MARSHALL - The pie that is the $47.5 million economic development fund - a windfall given by the Legislature to the Department of Employment and Economic Development to spread out among proposed projects in numerous Minnesota cities - has been sliced into its first pieces, and proponents of a proposed regional amateur sports facility in Marshall got pretty much what they expected.
The Department of Employment and Economic Development trimmed the list of projects vying for state funding to a chosen few this week. Marshall, which requested funding for a proposed $12.9 million regional amateur sports complex and MERIT Center expansion, had plenty of competition as 90 groups submitted applications with an overall total exceeding $288 million. That competition apparently was too much to overcome, as Marshall was one of 53 projects removed from the list of requests after an initial screening.
DEED considered a number of criteria when going over applications, such as job creation and retention and how a project will affect the local tax base.
Roger Madison, co-chairman of the Southwest Minnesota Amateur Sports Commission, said the group didn't enter this phase of the process with particularly high hopes, fully aware of the myriad requests that came in from all corners of the state. And he pointed out Tuesday that in no way does Marshall not making the list kill the project.
"We put the project into the mix, but it came out the way we expected," Madison said. "This process remains a political process and it reinforces that what we need to do is determine our own future. We're not going to lean on a process that favors other parts of the state, which is the way it has turned out the last number of years. We need to do these things on our own in order to have long-term success."
The city of Marshall had requested $4 million in bonding dollars for the proposed sports complex and $2.5 million for MERIT center expansion. The scaled-back $496 million bonding bill signed this year by Gov. Mark Dayton left both off the list.
DEED's list is nothing more than a recommendation, and Dayton is expected to make final decisions later this week.
Regardless of what happens at the state level in terms of funding, the fate of the local projects rests more on the November election when Marshall residents will vote on local sales taxes that would go toward the proposed sports facility and MERIT center expansion. The taxes would help pay for the construction and operating expenses of the sports center, as well as a driving track at the MERIT Center.
Marshall City Administrator Ben Martig was told by a DEED official that Marshall basically got left out because it lacked a formal funding commitment for its projects. Otherwise, Martig felt Marshall stacked up well with other cities that made the cut. He said he received the same kind of feedback from legislators during session.
"When I submitted the application, I knew that was our one weakness," he said. "I was cautiously optimistic, but that was cause for concern. I think we would've fared very well with the other projects if we had that vote behind us."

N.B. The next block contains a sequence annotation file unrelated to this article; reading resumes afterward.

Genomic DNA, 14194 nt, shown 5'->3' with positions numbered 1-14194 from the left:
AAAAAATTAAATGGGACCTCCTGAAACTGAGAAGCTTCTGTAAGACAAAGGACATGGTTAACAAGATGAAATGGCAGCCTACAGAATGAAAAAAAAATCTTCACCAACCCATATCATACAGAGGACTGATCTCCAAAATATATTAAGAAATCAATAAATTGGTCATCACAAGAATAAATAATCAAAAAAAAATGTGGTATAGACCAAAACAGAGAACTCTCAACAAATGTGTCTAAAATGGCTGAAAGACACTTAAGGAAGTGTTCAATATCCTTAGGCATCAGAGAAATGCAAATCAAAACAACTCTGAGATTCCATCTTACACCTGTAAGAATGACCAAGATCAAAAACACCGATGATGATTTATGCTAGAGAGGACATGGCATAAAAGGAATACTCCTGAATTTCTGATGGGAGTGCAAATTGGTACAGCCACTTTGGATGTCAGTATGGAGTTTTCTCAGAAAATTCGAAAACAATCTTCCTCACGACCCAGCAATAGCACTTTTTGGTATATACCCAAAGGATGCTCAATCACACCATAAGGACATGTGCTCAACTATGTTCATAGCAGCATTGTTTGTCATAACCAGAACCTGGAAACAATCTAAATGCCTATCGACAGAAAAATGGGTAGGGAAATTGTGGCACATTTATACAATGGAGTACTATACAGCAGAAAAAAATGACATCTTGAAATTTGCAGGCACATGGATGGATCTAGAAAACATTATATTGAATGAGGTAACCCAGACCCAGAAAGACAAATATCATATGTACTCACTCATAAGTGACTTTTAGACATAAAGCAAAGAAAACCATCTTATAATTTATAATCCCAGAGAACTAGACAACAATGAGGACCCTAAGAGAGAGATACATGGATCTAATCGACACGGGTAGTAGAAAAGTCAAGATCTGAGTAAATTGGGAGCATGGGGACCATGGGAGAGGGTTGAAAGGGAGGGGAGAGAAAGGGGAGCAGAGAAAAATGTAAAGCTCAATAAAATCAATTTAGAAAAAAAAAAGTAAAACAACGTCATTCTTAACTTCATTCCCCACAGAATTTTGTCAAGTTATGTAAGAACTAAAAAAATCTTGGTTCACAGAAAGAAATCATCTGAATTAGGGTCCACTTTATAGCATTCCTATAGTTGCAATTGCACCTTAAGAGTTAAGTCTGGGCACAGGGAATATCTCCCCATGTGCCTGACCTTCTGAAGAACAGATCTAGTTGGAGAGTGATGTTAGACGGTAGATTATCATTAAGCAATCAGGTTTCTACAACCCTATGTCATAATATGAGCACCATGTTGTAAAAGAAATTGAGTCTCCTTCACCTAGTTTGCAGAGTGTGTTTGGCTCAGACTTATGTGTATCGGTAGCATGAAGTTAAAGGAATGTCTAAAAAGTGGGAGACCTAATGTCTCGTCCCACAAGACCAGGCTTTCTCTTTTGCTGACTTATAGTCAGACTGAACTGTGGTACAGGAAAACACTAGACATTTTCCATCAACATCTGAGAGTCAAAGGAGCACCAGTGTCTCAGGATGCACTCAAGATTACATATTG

Martig is confident that if the local sales tax option is approved by the voters in November that Marshall will be rewarded with bonding dollars from the Legislature in the future, as both projects have made multiple rounds at the Capitol.
"Certainly it would've been nice to go into the vote and design work knowing we have some grant money behind us, but on the other hand grant funds are extremely competitive," he said. "It's disappointing, but it's a long road. This is not a setback that's going to kill the project; it's just another challenge we have to work with."
Stan Brewers, MERIT Center board chairman, expressed disappointment Tuesday that the training facility was left off the list.
"Of all the projects ours should've got a high ranking because ours is not just a public safety facility, it's also an industrial training facility," he said. "It has as much to do with industrial training as it does with emergency management."
The MERIT Center, which has served various personnel from all over the state, is currently sitting on $1 million it received from the state in 2010, and Brewers said the November vote is crucial for the facility in meeting its expansion goals.
"If the vote doesn't go through, the question is, 'What do we do with that $1 million?'" he said. "And knowing we have that vote sitting there, the Legislature is much more inclined to give us money in the future."
The city of Cottonwood's $600,000 request for a fire hall/ambulance garage also didn't make the list of finalists. A $2.256 million Redwood/Renville Solid Waste request for a material recovery facility ranked fourth out of 13 southern Minnesota proposals, scoring 85 out of a possible 100 points, and a $585,000 request from the city of Canby for soil correction and utility and street improvements ranked 13th, scoring 27 points.
In all, 37 projects made the list of finalists. St. Paul's request of $27 million for a new ballpark for the St. Paul Saints ranked first among 12 metro-area projects. The largest project to make the list from the southern section of the state was Litchfield's $2.5 million wastewater infrastructure project.